Using Bitcoin Core is great as it's the "real" way to use Bitcoin (I mean you're actually participating as part of the network, which has different meaning than just using a web or even lightweight wallet). People don't really suggest newbies use Bitcoin Core because it can be more challenging to get up and running (including long sync time) than a web wallet where you just point and click, which might turn people off.

LocalBitcoins.com is great. It's possible to use LBC as a wallet, but that's not really what they are designed to be.  Instead you should think in terms of your own preferred coin storage and spending model. This will depend on how much you plan on storing and keeping secure as well as how often you'll make transactions. If you're planning on storing large amounts you really shouldn't use any online service because they can all be hacked and/or have legal issues or just be incompetent. An exception is a company like Coinbase. They are subject to the same pitfalls, but they are large, VC funded, and insured. They are more like a real bank. It's fine to use online wallets for smaller, quick spending amounts. I'd just spread balances around a bit.  Check this advice I gave for more info on securing coins.

Last, for your question about updating balances of backup copies... This is one of the coolest things about Bitcoin. You don't actually store coins on a computer drive (or piece of paper etc). What you are storing is a secret account number called a private key. The Bitcoin network keeps track of how many coins belong to each private key (it's actually more complicated, but this is a way to think of it). Whenever you use any copy of that key to send coins on the network it applies to all copies. There is also a "public key" associated with your private key (which is basically the wallet address you give out to receive coins) and it's tied the same way.  This means you could, for example, generate a safe Bitcoin wallet address (which consists of public/private key pair) and print that out on a piece of paper which you store in a safe. You could then send unlimited amounts to that address, anytime, and it would remain updated and secure without ever opening the safe!! This is called putting a "paper wallet" in "cold storage".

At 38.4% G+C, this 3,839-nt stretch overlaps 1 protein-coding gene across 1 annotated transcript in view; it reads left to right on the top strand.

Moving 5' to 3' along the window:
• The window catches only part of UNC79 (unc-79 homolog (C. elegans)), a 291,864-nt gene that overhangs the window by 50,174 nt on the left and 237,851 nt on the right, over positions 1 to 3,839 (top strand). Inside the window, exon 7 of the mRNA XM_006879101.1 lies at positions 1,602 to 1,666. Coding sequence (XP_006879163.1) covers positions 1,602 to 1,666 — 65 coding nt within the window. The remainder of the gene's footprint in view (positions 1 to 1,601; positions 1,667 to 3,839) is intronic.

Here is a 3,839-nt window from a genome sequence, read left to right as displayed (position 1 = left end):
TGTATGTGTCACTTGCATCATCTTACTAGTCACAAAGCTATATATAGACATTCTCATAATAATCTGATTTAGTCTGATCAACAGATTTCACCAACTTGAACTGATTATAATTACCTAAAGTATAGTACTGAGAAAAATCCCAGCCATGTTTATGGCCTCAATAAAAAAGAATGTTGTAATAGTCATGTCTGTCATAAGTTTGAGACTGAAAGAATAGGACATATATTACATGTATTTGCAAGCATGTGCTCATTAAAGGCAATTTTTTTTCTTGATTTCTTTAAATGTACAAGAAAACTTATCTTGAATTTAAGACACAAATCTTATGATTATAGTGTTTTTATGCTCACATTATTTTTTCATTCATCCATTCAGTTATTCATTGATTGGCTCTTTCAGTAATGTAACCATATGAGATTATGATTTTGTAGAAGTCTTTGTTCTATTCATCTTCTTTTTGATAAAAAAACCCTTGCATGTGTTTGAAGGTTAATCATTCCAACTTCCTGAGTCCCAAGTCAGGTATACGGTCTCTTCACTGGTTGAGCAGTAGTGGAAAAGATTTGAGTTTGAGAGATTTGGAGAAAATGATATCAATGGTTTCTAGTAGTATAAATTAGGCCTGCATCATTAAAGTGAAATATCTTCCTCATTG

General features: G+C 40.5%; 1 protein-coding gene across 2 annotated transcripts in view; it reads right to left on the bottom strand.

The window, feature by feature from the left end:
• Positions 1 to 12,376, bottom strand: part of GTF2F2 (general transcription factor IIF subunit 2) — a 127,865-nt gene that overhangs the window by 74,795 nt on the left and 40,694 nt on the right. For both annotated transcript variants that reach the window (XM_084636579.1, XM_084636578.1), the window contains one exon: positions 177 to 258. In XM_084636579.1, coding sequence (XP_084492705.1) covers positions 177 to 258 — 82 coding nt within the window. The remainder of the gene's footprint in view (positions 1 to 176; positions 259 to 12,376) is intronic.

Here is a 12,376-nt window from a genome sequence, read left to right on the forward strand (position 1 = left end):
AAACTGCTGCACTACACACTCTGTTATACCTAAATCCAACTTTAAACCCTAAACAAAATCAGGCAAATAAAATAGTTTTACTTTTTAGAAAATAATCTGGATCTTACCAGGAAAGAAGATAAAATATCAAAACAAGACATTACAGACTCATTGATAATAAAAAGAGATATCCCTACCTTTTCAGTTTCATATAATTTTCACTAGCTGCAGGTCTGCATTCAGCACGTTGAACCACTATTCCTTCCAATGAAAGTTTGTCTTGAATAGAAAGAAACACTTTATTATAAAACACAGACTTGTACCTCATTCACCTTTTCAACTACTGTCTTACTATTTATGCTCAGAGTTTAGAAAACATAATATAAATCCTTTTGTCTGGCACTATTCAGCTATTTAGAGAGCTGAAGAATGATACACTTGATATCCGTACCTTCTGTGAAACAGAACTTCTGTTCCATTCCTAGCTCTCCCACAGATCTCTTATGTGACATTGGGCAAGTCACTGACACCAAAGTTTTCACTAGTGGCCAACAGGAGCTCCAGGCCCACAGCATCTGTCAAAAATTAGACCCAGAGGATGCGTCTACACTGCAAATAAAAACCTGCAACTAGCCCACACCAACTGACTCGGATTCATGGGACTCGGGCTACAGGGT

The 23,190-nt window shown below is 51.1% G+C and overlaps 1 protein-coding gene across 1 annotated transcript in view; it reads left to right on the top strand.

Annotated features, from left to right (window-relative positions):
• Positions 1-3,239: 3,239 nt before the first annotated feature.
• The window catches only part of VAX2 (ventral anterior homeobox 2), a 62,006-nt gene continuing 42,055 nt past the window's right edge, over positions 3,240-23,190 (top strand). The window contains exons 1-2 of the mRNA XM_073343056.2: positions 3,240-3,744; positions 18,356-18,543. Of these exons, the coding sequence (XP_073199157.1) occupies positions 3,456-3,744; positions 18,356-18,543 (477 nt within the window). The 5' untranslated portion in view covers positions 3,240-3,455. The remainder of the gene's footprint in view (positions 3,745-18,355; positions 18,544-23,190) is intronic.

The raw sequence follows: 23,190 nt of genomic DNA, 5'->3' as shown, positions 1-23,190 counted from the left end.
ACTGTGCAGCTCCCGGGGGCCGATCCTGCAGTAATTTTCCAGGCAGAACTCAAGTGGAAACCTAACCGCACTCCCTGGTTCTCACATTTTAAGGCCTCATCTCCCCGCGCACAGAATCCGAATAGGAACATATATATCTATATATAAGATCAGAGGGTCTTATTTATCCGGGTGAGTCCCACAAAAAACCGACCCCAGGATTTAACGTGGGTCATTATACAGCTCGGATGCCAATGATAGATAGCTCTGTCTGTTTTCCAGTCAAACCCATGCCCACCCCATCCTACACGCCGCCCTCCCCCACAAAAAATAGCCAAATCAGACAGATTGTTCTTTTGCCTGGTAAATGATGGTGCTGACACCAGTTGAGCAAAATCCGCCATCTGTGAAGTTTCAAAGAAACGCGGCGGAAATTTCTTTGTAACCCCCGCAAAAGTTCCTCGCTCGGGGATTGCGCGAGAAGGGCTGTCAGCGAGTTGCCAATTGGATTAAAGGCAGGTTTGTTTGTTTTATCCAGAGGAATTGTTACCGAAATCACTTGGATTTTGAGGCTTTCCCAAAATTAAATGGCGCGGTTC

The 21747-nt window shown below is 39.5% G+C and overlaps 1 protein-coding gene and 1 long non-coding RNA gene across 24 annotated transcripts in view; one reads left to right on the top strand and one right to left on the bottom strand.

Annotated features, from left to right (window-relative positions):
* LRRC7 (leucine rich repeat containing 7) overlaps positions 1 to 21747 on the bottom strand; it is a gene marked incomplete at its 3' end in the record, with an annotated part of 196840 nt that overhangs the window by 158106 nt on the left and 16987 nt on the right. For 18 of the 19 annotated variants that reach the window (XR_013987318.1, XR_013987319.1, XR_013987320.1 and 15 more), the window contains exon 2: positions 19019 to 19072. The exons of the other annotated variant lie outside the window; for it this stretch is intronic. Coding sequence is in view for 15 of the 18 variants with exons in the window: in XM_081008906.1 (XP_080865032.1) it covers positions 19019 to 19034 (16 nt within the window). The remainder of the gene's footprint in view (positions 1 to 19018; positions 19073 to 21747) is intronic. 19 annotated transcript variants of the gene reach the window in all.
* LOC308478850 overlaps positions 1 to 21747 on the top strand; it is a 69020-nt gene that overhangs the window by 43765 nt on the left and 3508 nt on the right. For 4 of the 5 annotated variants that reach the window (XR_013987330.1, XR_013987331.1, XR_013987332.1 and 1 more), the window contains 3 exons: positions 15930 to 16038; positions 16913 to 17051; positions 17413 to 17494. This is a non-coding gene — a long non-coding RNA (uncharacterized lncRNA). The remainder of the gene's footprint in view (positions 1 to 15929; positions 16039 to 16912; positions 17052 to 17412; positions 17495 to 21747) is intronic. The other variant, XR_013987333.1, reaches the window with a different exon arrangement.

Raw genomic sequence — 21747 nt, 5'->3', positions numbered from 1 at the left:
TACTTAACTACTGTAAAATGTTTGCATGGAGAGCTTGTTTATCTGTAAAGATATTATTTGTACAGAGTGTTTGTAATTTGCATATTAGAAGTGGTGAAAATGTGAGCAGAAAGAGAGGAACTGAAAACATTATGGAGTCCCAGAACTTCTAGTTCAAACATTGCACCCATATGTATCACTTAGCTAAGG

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September 07, 2016, 03:47:06 PM
 #11

I am a BTC newbie but generally tech-savy. I like the idea of a offline wallet. Why should i wait a couple of months before trying bitcoin core?
I like the idea of storing the BTC on a small thumbdrive. If i were to make a backup / copy of this thumbdrive, then use some the funds....how does the other backup know the btc is no longer in my possession?

Using Bitcoin Core is great as it's the "real" way to use Bitcoin (I mean you're actually participating as part of the network, which has different meaning than just using a web or even lightweight wallet). People don't really suggest newbies use Bitcoin Core because it can be more challenging to get up and running (including long sync time) than a web wallet where you just point and click, which might turn people off.